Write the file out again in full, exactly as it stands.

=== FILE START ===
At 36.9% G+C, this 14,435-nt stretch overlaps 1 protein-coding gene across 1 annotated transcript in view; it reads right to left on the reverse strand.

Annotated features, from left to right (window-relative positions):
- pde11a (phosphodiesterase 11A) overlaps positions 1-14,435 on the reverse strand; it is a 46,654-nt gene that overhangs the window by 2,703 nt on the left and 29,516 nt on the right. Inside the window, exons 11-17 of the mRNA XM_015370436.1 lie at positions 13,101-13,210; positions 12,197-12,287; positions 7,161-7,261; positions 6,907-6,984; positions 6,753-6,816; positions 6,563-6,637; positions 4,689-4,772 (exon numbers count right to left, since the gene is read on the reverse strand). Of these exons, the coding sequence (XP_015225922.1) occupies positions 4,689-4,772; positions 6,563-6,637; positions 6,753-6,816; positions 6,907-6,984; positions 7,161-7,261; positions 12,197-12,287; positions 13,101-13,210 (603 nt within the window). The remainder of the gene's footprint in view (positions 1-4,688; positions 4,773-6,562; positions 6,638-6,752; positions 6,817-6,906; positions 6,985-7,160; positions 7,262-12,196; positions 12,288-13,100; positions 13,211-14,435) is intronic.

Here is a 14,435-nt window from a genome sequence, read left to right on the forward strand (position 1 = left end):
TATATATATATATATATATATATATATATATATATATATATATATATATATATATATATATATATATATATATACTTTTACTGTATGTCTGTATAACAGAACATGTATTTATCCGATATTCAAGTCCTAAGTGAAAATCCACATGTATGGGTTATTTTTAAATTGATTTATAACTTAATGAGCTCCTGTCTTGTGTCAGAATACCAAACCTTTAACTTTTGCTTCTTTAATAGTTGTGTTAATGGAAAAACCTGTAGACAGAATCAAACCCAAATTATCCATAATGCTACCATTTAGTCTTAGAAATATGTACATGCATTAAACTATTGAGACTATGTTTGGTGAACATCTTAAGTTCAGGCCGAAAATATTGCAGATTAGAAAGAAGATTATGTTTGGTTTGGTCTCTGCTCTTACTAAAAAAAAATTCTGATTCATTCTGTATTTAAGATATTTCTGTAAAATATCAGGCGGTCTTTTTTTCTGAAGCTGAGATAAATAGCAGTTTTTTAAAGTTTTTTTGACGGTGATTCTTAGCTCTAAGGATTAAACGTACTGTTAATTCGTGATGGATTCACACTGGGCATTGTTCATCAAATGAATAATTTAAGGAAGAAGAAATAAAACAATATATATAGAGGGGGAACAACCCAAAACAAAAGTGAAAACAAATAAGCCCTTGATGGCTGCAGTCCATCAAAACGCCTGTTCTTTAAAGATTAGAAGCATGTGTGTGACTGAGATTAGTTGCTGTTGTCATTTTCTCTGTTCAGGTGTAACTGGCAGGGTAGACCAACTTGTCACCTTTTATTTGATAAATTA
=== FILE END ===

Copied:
At 36.9% G+C, this 14,435-nt stretch overlaps 1 protein-coding gene across 1 annotated transcript in view; it reads right to left on the reverse strand.

Annotated features, from left to right (window-relative positions):
- pde11a (phosphodiesterase 11A) overlaps positions 1-14,435 on the reverse strand; it is a 46,654-nt gene that overhangs the window by 2,703 nt on the left and 29,516 nt on the right. Inside the window, exons 11-17 of the mRNA XM_015370436.1 lie at positions 13,101-13,210; positions 12,197-12,287; positions 7,161-7,261; positions 6,907-6,984; positions 6,753-6,816; positions 6,563-6,637; positions 4,689-4,772 (exon numbers count right to left, since the gene is read on the reverse strand). Of these exons, the coding sequence (XP_015225922.1) occupies positions 4,689-4,772; positions 6,563-6,637; positions 6,753-6,816; positions 6,907-6,984; positions 7,161-7,261; positions 12,197-12,287; positions 13,101-13,210 (603 nt within the window). The remainder of the gene's footprint in view (positions 1-4,688; positions 4,773-6,562; positions 6,638-6,752; positions 6,817-6,906; positions 6,985-7,160; positions 7,262-12,196; positions 12,288-13,100; positions 13,211-14,435) is intronic.

Here is a 14,435-nt window from a genome sequence, read left to right on the forward strand (position 1 = left end):
TATATATATATATATATATATATATATATATATATATATATATATATATATATATATATATATATATATATATACTTTTACTGTATGTCTGTATAACAGAACATGTATTTATCCGATATTCAAGTCCTAAGTGAAAATCCACATGTATGGGTTATTTTTAAATTGATTTATAACTTAATGAGCTCCTGTCTTGTGTCAGAATACCAAACCTTTAACTTTTGCTTCTTTAATAGTTGTGTTAATGGAAAAACCTGTAGACAGAATCAAACCCAAATTATCCATAATGCTACCATTTAGTCTTAGAAATATGTACATGCATTAAACTATTGAGACTATGTTTGGTGAACATCTTAAGTTCAGGCCGAAAATATTGCAGATTAGAAAGAAGATTATGTTTGGTTTGGTCTCTGCTCTTACTAAAAAAAAATTCTGATTCATTCTGTATTTAAGATATTTCTGTAAAATATCAGGCGGTCTTTTTTTCTGAAGCTGAGATAAATAGCAGTTTTTTAAAGTTTTTTTGACGGTGATTCTTAGCTCTAAGGATTAAACGTACTGTTAATTCGTGATGGATTCACACTGGGCATTGTTCATCAAATGAATAATTTAAGGAAGAAGAAATAAAACAATATATATAGAGGGGGAACAACCCAAAACAAAAGTGAAAACAAATAAGCCCTTGATGGCTGCAGTCCATCAAAACGCCTGTTCTTTAAAGATTAGAAGCATGTGTGTGACTGAGATTAGTTGCTGTTGTCATTTTCTCTGTTCAGGTGTAACTGGCAGGGTAGACCAACTTGTCACCTTTTATTTGATAAATTA